After any unabsorbed acid components of the natural gas and the solvent have reacted and are cooled, the mixture flows from the cooler to a separator where the sweetened gas is separated from the partially fouled solvent. The sweetened natural gas is then distributed to an end use and the solvent pumped back to the absorber for initial absorption of acid constituents from the raw or sour natural gas feed stock.
Since the temperature in the absorber is substantially reduced for any given specific quantity and quality of solvent and natural gas acid components, by the process of the instant invention, less solvent is required to accomplish the same degree of treatment compared to known treatment systems.
Computer model simulations of the instant invention indicate that the solvent circulation rate can be substantially reduced and regeneration heat energy reduced by 20% where the amount of carbon dioxide in the natural gas stream is the controlling factor. In the same system where the removal of hydrogen sulfide is the controlling factor, the regeneration heat requirement is reduced to 50% of conventional systems.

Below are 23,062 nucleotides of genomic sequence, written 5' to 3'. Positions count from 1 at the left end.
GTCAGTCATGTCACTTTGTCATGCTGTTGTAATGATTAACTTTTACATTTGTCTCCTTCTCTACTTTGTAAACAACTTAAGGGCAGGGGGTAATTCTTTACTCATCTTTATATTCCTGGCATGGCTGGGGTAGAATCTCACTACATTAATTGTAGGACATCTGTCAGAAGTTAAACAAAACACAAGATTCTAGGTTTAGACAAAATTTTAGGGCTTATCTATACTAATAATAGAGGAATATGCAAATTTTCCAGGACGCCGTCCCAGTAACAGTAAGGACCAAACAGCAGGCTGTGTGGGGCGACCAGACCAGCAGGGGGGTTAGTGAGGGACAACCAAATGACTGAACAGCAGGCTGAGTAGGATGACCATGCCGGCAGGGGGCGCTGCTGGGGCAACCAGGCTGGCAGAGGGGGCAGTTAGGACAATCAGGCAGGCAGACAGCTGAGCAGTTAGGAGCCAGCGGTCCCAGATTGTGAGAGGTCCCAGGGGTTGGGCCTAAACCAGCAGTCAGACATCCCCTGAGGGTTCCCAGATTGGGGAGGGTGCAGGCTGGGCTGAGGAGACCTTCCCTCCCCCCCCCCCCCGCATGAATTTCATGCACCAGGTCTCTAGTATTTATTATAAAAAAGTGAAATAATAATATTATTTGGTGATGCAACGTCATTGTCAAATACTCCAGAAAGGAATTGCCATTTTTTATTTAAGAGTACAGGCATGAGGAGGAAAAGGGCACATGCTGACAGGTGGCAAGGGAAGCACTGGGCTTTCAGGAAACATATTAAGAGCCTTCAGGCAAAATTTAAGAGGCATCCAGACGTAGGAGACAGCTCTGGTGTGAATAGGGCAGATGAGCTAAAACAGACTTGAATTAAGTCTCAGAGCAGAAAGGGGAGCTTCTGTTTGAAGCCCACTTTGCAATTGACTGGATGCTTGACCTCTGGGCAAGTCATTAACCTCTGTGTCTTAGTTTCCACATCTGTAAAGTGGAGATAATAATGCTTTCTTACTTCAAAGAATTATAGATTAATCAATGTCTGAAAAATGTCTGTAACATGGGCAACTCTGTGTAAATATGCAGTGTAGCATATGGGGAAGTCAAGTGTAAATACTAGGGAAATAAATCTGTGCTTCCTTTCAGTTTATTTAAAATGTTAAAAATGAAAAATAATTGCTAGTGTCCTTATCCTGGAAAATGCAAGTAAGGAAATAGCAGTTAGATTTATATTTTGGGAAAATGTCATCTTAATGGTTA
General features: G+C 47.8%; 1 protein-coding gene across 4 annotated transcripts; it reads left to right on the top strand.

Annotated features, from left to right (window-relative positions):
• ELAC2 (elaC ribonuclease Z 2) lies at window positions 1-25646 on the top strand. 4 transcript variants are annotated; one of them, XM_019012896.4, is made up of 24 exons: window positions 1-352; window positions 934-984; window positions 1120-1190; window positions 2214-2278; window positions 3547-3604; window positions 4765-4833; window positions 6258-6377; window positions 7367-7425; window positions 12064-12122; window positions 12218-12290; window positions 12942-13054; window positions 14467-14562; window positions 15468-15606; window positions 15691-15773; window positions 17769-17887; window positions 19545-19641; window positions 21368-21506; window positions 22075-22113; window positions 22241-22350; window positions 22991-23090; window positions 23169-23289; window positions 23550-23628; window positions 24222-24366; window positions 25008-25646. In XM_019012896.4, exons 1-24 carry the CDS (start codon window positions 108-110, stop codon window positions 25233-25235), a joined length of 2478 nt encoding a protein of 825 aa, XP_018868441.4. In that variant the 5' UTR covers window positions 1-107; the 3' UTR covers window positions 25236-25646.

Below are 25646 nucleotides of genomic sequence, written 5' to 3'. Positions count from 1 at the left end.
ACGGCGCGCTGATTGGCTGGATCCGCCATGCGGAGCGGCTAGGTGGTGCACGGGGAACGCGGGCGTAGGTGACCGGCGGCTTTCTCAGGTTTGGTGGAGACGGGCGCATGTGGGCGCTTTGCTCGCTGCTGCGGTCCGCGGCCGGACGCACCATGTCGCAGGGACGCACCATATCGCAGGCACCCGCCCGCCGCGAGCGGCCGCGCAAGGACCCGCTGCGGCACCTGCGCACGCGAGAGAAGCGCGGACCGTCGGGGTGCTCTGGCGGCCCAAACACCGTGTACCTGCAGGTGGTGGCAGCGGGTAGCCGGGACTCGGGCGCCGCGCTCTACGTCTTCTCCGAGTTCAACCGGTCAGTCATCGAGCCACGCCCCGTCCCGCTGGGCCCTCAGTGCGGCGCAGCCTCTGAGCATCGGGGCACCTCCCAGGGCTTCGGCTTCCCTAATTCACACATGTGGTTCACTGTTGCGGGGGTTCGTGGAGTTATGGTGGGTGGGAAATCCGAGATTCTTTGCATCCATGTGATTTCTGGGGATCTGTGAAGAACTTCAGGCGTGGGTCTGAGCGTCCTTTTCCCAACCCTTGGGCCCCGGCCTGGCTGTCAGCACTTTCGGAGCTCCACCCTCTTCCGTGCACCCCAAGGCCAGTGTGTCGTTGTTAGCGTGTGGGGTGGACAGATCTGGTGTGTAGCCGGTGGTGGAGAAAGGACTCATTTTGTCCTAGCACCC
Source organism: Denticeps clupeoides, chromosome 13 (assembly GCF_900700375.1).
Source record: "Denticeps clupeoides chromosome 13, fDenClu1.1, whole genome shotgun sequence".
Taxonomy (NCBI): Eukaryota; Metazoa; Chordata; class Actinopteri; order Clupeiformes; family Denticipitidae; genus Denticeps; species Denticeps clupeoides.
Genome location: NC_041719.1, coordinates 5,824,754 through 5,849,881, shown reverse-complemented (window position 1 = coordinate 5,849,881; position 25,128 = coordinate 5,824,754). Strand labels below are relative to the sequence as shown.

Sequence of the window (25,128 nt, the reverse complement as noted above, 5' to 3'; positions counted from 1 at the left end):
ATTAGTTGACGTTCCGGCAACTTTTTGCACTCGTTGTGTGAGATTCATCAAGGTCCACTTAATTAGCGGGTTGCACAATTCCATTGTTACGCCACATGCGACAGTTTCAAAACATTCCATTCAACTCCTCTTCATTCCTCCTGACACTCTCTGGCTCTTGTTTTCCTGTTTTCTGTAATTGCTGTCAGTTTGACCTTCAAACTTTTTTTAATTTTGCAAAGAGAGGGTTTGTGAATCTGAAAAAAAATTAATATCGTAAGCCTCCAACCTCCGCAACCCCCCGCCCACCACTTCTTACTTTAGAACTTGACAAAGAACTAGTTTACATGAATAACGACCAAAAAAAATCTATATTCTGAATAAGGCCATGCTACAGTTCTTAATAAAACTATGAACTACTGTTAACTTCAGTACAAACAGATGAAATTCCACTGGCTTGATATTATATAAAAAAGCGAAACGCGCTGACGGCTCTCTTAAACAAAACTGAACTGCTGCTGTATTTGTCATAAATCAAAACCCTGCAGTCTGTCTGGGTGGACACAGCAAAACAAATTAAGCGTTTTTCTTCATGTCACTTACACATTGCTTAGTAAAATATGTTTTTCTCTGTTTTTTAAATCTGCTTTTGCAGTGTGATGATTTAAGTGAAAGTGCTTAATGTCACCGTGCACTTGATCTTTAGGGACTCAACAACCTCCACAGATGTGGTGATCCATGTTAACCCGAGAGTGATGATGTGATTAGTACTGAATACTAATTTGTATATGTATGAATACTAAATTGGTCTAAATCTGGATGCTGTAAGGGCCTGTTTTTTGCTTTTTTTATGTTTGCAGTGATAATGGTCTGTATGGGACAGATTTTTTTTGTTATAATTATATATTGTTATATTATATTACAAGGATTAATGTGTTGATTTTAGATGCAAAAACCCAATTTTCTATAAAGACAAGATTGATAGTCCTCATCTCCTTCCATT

FIG. 1 is a schematic flow diagram of the natural gas treatment system of the instant invention, wherein the carbon dioxide percentage limit in the treated natural gas is the controlling factor.
FIG. 2 is a view, similar to FIG. 1, wherein the hydrogen sulfide percentage limit is the controlling factor.
As best seen in FIG. 2 of the drawings, a process for removing acidic contaminants such as carbon dioxide, hydrogen sulfide, and other sulfur compounds from raw or sour natural gas termed "sweetening" comprises the steps of introducing sour natural gas feed stock to an inlet separator 10. Thereafter, carbon dioxide and hydrogen sulfide are removed from the sour gas stream by initially contacting the stream, at a temperature of 115° F. and pressure of 915 PSIA, with a known chemical or physical solvent, or a mixture of chemical and physical solvents, in a multistage countercurrent absorber 12. The initially treated natural gas stream leaves the top of the absorber 12 through a conduit 14 at a temperature of 135° F. and the fouled solvent leaves the bottom of the absorber 12 through a conduit 16 at a temperature of 156° F.